Phones and Tablets All Set to Identify Users by Sight and Touch

by Kathy Jones on Jan 3 2012 8:23 PM

 Phones and Tablets All Set to Identify Users by Sight and Touch
New smartphones and tablets will allow access to users at the sight of their owners face or a single touch, thus making passwords a thing of the past.
According to the Sunday Times, software giants Google and Apple are introducing phones that identify users through sight and touch recognition, the Daily Mail reported.

Last week Apple applied to the US patent office to register facial recognition software, so instead of sliding to unlock the iPhone, iPad, or iPod Touch, one could simply point it at one's face.

The patent entitled 'Low Threshold Face Recognition', was picked up by Apple Insider blog, who said that "using a forward-facing camera to recognise an individual user, future iPhones and iPads from Apple could automatically customise applications, settings and features to a user's personal preferences once they pick up the device."

The website explained that Apple's application stated rather than analysing a user's entire face which can drain the battery, Apple's concept would rely on a "high information portion' of a human face.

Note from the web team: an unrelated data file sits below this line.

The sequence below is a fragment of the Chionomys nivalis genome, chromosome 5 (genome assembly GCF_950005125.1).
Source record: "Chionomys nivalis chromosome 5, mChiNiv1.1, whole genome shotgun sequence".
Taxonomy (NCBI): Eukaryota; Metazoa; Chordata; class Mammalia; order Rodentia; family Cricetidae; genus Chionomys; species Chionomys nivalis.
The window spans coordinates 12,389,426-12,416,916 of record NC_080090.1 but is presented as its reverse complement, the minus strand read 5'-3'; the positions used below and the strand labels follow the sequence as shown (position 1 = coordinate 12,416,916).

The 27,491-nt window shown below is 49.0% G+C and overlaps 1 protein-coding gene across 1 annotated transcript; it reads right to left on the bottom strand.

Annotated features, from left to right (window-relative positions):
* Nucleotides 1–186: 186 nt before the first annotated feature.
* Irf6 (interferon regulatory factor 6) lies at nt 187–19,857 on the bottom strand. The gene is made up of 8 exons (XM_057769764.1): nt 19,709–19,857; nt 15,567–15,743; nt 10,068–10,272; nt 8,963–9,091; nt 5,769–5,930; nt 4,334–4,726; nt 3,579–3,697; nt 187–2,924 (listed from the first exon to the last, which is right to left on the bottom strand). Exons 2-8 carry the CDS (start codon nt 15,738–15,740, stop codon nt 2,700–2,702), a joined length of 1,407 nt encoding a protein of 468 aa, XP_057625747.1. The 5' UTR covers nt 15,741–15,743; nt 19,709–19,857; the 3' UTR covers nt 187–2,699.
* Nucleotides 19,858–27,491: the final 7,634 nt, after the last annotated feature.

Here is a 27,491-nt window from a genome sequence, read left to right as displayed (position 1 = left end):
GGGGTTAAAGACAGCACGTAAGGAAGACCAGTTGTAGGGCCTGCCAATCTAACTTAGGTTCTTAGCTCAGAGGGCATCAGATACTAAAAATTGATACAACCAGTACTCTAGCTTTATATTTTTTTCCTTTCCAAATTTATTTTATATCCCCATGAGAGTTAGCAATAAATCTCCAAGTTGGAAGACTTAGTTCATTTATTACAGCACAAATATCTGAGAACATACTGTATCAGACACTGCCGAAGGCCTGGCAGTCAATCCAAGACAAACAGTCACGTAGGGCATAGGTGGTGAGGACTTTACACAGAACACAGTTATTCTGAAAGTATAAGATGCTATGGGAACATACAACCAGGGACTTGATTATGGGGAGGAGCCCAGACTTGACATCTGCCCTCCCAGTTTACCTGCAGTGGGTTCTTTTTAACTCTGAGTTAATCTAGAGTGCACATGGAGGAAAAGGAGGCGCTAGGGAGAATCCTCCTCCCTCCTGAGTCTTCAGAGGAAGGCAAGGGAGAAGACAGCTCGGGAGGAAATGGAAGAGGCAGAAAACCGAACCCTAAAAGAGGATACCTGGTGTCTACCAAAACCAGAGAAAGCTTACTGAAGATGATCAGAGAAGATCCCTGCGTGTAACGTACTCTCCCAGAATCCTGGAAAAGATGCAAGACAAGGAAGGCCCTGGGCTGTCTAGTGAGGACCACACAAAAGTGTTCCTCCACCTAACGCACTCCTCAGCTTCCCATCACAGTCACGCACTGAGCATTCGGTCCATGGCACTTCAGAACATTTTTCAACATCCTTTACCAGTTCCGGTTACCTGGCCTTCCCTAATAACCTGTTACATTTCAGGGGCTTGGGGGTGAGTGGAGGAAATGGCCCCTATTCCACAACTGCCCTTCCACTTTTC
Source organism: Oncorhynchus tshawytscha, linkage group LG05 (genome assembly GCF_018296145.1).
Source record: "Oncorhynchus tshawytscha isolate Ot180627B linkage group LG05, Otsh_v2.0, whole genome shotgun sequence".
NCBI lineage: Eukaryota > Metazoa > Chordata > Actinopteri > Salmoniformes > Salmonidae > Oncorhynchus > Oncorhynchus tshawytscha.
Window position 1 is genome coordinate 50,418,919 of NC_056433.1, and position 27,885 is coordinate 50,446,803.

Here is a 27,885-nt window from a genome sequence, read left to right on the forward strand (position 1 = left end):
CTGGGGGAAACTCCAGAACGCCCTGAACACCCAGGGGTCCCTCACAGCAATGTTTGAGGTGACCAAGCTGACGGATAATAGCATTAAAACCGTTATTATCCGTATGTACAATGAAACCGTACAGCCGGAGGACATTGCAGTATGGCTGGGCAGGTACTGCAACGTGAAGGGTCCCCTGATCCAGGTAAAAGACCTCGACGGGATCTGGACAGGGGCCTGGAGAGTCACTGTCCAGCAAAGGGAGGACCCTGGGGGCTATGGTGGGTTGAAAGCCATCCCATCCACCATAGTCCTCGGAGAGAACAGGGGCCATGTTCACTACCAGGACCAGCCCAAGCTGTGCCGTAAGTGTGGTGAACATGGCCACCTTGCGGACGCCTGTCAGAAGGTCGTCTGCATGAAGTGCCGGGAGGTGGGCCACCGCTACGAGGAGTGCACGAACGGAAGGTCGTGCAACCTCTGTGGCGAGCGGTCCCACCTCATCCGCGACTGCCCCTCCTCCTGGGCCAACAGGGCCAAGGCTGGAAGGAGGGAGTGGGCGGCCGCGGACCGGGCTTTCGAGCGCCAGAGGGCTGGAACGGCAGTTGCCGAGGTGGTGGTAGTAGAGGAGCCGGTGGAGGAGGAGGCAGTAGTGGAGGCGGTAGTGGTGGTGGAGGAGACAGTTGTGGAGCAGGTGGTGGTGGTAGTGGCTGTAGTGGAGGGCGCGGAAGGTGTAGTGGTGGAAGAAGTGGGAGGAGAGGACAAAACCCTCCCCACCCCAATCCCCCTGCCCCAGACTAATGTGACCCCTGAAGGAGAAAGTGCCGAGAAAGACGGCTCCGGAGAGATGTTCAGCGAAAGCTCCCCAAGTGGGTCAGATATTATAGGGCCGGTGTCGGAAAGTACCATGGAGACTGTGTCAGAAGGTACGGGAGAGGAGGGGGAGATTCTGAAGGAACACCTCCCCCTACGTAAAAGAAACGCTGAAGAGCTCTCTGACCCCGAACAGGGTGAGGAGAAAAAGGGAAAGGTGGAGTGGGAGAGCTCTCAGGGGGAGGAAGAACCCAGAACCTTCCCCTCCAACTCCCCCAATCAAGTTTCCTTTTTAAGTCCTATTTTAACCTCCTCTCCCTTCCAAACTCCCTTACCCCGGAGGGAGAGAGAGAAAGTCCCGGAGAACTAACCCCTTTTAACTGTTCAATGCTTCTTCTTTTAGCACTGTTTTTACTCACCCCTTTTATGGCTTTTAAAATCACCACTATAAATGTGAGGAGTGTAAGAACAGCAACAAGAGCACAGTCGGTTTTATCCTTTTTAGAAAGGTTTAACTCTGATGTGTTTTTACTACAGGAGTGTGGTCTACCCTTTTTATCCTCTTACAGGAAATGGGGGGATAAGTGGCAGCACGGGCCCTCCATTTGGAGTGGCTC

It is understood that their system will scale the distance between a users eyes and mouth and once it has measured that against the image originally captured, it will be able to confirm that it is the same person and unlock.

The patent also details that each user could customize their personal profile with unique wallpaper, applications and settings, and that profile would be immediately accessed once the iPad recognizes a user's face.

New phones using Google's Andriod platform already have a face recognition tool that uses the inbuilt camera.

However, this new technology may not yet be effective to completely eradicate passwords in favour of facial recognition.

Within days of the Google Android facial recognition tool being launched, there were reports online claiming that it could be fooled by holding a photograph of the owners face up to the device.